Bill rockz! 🚀, gli altri nerds questa volta di meno, allora manco li cito 😯

:mrgreen:

SICP – cap. 2 – Strutture gerarchiche – 31 – esercizi

Continuo da qui, copio qui.

Exercise 2.25: Give combinations of cars and cdrs that will pick 7 from each of the following lists:

(1 3 (5 7) 9)
((7))
(1 (2 (3 (4 (5 (6 7))))))

Uhmmm…. spiazzante 😯 cioè so farlo (un po’ per tentativi per la terza) ma non so se è quello che mi viene chiesto; comunque ecco

Adesso corro a vedere i miei nerds di riferimento.

Bill the Lizard, sicp-ex e Drewiki. , OK –a parte che mi sono semplificato il compito usando quote globalmente per le liste date. Il problema mio è che applico cose che per SICP sono il futuro; sono troppo vecchio 😡

:mrgreen:

SICP – cap. 2 – Strutture gerarchiche – 30 – esercizi

Continuo da qui, copio qui.

Exercise 2.24: Suppose we evaluate the expression (list 1 (list 2 (list 3 4))). Give the result printed by the interpreter, the corresponding box-and-pointer structure, and the interpretation of this as a tree (as in Figure 2.6).

Dovrebbe essere semplice, per comodità ricopio le figure:

L’espressione viene valutata così:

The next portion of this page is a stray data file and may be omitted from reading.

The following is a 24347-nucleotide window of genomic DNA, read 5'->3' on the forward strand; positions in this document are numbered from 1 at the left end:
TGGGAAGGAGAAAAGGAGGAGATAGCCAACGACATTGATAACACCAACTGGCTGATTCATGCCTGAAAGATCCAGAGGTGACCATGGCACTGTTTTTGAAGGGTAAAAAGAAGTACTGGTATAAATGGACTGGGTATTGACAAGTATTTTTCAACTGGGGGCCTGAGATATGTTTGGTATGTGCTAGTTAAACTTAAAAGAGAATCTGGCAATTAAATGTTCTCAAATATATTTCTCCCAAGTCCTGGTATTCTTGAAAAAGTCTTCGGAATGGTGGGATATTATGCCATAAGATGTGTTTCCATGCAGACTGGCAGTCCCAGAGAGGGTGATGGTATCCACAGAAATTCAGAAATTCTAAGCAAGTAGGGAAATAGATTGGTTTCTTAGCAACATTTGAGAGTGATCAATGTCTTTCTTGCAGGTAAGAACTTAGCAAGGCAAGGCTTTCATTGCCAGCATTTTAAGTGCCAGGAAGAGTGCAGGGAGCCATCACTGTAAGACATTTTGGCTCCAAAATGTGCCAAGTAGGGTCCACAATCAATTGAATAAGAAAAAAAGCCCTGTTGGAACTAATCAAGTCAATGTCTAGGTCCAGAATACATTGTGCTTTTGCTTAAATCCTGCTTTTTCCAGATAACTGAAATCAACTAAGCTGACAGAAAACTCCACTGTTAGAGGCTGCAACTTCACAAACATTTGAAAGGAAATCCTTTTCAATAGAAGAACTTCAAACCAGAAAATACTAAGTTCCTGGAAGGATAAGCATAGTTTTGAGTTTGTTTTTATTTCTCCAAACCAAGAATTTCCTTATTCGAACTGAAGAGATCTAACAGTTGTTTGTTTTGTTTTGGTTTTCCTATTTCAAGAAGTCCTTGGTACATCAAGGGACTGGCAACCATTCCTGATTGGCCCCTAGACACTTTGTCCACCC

e quindi

Le Corbusier schizzava malissimo (cit.), me too 😎
Ecco Bill the Lizard e sicp-ex.
Ma oggi vince DreWiki: I’m too lazy to do the graphs for the other two parts.

:mrgreen:

SICP – cap. 2 – Strutture gerarchiche – 29

Continuo da qui, copio qui.

The representation of sequences in terms of lists generalizes naturally to represent sequences whose elements may themselves be sequences. For example, we can regard the object ((1 2) 3 4) constructed by

(cons (list 1 2) (list 3 4))

as a list of three items, the first of which is itself a list, (1 2). Indeed, this is suggested by the form in which the result is printed by the interpreter. Figure 2.5 shows the representation of this structure in terms of pairs.

Another way to think of sequences whose elements are sequences is as trees. The elements of the sequence are the branches of the tree, and elements that are themselves sequences are subtrees. Figure 2.6 shows the structure in Figure 2.5 viewed as a tree.

Recursion is a natural tool for dealing with tree structures, since we can often reduce operations on trees to operations on their branches, which reduce in turn to operations on the branches of the branches, and so on, until we reach the leaves of the tree. As an example, compare the length procedure of 2.2.1 [qui] with the count-leaves procedure, which returns the total number of leaves of a tree:

ahemmm count-leaves –facciamo finta di averla già 😉

To implement count-leaves, recall the recursive plan for computing length:

  • Length of a list x is 1 plus length of the cdr of x.
  • Length of the empty list is 0.

count-leaves is similar. The value for the empty list is the same:

  • count-leaves of the empty list is 0.

But in the reduction step, where we strip off the car of the list, we must take into account that the car may itself be a tree whose leaves we need to count. Thus, the appropriate reduction step is